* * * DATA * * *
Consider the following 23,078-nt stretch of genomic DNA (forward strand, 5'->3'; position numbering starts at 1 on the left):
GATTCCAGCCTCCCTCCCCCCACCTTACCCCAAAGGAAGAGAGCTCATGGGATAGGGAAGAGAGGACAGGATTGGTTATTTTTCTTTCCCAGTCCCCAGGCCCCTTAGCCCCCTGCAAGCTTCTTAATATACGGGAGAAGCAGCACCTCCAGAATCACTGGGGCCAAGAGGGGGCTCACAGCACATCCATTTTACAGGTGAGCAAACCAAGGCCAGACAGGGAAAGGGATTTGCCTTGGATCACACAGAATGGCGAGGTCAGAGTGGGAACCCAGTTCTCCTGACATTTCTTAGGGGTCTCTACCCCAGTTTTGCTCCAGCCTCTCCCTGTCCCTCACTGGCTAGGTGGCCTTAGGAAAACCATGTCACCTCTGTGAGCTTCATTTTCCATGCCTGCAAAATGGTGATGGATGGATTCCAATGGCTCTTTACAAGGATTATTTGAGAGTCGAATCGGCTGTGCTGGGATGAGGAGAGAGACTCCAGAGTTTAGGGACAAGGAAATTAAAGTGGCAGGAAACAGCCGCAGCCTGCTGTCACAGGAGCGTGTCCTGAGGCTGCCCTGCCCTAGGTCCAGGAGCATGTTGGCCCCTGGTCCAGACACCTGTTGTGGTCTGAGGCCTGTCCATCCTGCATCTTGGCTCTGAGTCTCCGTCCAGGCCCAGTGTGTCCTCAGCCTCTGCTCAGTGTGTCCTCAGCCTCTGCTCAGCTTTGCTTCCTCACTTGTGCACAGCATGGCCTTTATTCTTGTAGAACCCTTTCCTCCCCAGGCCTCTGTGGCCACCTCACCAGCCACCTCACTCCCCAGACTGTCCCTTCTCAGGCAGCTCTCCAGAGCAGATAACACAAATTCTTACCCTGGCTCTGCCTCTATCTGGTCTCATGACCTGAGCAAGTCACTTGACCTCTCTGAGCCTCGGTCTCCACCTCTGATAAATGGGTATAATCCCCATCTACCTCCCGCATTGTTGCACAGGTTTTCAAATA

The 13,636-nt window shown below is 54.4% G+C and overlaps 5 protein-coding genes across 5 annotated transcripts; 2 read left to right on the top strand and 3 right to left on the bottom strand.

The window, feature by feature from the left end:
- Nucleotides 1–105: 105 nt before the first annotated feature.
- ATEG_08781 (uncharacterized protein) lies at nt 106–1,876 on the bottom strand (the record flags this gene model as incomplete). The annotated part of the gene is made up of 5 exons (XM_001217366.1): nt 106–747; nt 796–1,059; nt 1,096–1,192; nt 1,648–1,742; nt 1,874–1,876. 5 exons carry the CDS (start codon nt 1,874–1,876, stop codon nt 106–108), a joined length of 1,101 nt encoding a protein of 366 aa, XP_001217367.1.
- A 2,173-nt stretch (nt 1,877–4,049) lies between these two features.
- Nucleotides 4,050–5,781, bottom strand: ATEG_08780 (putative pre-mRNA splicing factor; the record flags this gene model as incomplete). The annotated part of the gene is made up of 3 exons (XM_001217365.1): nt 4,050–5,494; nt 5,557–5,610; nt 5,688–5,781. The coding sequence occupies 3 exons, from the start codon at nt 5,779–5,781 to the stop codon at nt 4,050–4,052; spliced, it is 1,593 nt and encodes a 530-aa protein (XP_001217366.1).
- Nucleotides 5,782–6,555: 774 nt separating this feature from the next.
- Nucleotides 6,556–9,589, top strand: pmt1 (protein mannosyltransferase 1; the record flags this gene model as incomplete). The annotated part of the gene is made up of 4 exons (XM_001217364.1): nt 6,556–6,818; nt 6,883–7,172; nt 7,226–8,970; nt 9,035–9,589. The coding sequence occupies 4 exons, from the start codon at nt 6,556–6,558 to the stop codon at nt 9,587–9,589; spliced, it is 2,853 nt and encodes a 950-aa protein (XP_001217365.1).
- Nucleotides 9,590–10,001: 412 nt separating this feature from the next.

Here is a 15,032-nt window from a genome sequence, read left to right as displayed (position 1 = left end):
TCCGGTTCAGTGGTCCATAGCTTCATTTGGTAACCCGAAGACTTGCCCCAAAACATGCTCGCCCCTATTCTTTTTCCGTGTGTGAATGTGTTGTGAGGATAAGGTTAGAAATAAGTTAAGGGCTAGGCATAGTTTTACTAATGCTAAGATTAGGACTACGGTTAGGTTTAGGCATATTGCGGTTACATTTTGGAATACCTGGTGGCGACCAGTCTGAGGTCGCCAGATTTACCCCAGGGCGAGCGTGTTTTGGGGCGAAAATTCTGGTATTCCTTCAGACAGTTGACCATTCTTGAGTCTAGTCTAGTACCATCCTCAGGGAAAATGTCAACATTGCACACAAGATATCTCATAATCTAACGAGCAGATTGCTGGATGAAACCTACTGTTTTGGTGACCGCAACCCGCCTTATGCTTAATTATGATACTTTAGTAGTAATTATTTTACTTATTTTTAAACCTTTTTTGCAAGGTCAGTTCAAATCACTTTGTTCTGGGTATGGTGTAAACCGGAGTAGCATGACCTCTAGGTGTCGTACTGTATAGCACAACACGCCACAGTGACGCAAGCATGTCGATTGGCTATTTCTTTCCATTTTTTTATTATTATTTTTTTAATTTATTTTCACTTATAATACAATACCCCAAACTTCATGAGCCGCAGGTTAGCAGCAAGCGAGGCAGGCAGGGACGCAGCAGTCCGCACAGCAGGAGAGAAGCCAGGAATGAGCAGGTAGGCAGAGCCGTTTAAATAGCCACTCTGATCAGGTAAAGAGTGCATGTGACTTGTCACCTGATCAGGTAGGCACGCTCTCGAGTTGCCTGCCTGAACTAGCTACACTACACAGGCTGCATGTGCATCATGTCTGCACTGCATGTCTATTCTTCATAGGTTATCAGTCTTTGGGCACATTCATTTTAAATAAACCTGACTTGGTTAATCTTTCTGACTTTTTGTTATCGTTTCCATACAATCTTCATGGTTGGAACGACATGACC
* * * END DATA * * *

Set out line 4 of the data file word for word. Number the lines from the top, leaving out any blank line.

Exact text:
The window, feature by feature from the left end: